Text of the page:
Observe the nature of the mind of a Jivanmukta (Liberated Sage). It is perfectly balanced under all circumstances. His mind is always cool and unaffected by the pairs of opposites. His mind is free from elation and depression. It is neither elated by enjoyments nor depressed by sorrow and grief. Without being affected by the pleasures or pains of enjoyments though moving in them, the mind of a Jivanmukta will become inured to them. Through internal contentment and freedom from pains, there will arise in the Jnani (Wise men) an equanimity of mind in all circumstances and at all places.
Even when pains and the rest attaching themselves to his body exhibit themselves on his face, his mind never writhes under them or their antithesis. It is free from impure subtle desires. There will be no anger or desire. There will not arise any evil impulse of lust in such a mind. There is not the least longing for objects. His mind is above worldly things. He is not affected by the world. He need not have a separate room or Asana. He need not close the eyes. He need not do any restraint of the senses. A mind which, though apparently enjoying the diverse objects, does not, in reality, enjoy them, may be stated to be Brahman itself.
An occultist learns through self-control and discipline to work on two planes at once, that is, to be partly out of his body at the same time when he is working on the physical plane; so that, while he is writing or speaking, he may be doing other things with his astral body. When such is the case with an occultist, little need be said of a full-blown Jnani who is resting on his own Self. A Jnani has dual consciousness. He has consciousness of Brahman (Absolute) as well as consciousness of the world. He sees the world as a dream within himself. A Jnani is always in Samadhi. There is no ‘in Samadhi’ and’ out of Samadhi’ for a Jnani like that of a Raja Yogi.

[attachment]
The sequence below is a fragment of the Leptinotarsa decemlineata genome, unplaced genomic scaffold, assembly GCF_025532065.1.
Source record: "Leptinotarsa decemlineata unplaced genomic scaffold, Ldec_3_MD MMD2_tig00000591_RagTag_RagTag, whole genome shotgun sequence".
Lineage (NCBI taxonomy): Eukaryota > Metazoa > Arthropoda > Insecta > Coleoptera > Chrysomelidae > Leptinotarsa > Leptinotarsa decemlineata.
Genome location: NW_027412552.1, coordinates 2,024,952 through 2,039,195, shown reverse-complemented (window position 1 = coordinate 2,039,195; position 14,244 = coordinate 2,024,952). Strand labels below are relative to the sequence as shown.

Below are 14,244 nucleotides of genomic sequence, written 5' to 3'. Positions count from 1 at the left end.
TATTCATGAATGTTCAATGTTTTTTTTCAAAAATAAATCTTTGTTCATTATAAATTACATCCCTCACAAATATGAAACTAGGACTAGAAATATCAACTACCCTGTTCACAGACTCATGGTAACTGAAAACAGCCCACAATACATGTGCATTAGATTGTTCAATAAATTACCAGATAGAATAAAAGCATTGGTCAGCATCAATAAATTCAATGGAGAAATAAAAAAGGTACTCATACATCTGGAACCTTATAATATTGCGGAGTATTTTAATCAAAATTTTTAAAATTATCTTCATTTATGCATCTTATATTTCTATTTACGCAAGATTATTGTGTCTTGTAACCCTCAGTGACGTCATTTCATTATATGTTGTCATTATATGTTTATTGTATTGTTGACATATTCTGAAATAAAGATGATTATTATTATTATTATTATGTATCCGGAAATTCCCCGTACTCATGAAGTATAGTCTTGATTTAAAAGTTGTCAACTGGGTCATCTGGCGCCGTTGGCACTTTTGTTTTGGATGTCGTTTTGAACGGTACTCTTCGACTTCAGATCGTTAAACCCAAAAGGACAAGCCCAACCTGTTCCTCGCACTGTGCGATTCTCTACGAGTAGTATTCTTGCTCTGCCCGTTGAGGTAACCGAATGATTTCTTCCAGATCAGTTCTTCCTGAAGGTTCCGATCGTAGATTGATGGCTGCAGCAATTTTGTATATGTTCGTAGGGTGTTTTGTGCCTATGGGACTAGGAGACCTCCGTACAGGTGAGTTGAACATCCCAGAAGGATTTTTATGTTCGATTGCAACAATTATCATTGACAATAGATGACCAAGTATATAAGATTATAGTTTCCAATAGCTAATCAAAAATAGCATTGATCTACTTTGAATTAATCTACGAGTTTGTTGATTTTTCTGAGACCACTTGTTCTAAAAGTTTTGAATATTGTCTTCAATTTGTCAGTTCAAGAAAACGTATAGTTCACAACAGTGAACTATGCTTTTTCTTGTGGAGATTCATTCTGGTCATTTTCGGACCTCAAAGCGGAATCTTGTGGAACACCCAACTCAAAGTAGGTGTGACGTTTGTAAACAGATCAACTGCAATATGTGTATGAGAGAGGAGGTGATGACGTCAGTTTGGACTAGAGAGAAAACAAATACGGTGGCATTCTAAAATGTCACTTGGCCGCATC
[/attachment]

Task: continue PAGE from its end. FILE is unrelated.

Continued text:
When you play on the harmonium, you adjust the tune first. It may be fixed either on the second reed or the fourth reed according to the strength and power of your voice. Then you begin to play on the various reeds. The Sapta Svaras (Seven Notes) are pronounced now. You can play now various Raga-Raginis (melodies). He who is aware of the main Sruti (smallest interval of pitch) can be compared to a Jnani who knows the Soul or support for this universe. He who is aware of the Sapta Svara only without knowing the fundamental Sruti is like an Ajnani (Ignorant) who is unaware of the Soul, but who has knowledge of the sense-objects only. When you see an object with your eyes, you know that it is through the light of the sun that you are able to see it. You have a double vision. Similarly, a Jnani has always a double vision when he does worldly activity. Even when he works, he knows he is not working; he is unattached. Even though he sees the world, it is all Brahman and Brahman for him.
Equal Attitude and Equal Vision
There is a slight difference between Equal Attitude and Equal Vision. The former is the condition of the mind (as balanced in pleasure and pain, gain and loss, heat and cold, victory and defeat). The latter is the condition of knowledge. The Jnani sees the Soul alone in a scavenger and a king. When you are expecting to meet a friend of yours at the railway station, the mind tries to see him in several other persons with a like physiognomy, because the mind is engrossed with the one idea of meeting a particular friend at a particular time. The mind is very eager to see him. A lustful young man sees a woman in a pillar tied with a womans cloth, in fact, everywhere. The mind is charged with very powerful and lustful thoughts. A God-intoxicated man, on the contrary, sees God in a tree, a stone, boy, child, girl, cow, dogin fact, in everything. A Jivanmukta, though he has infinite powers, cannot express all his Siddhis through his finite mind.
Mind – Its Mysteries and Control by Sri Swami Sivananda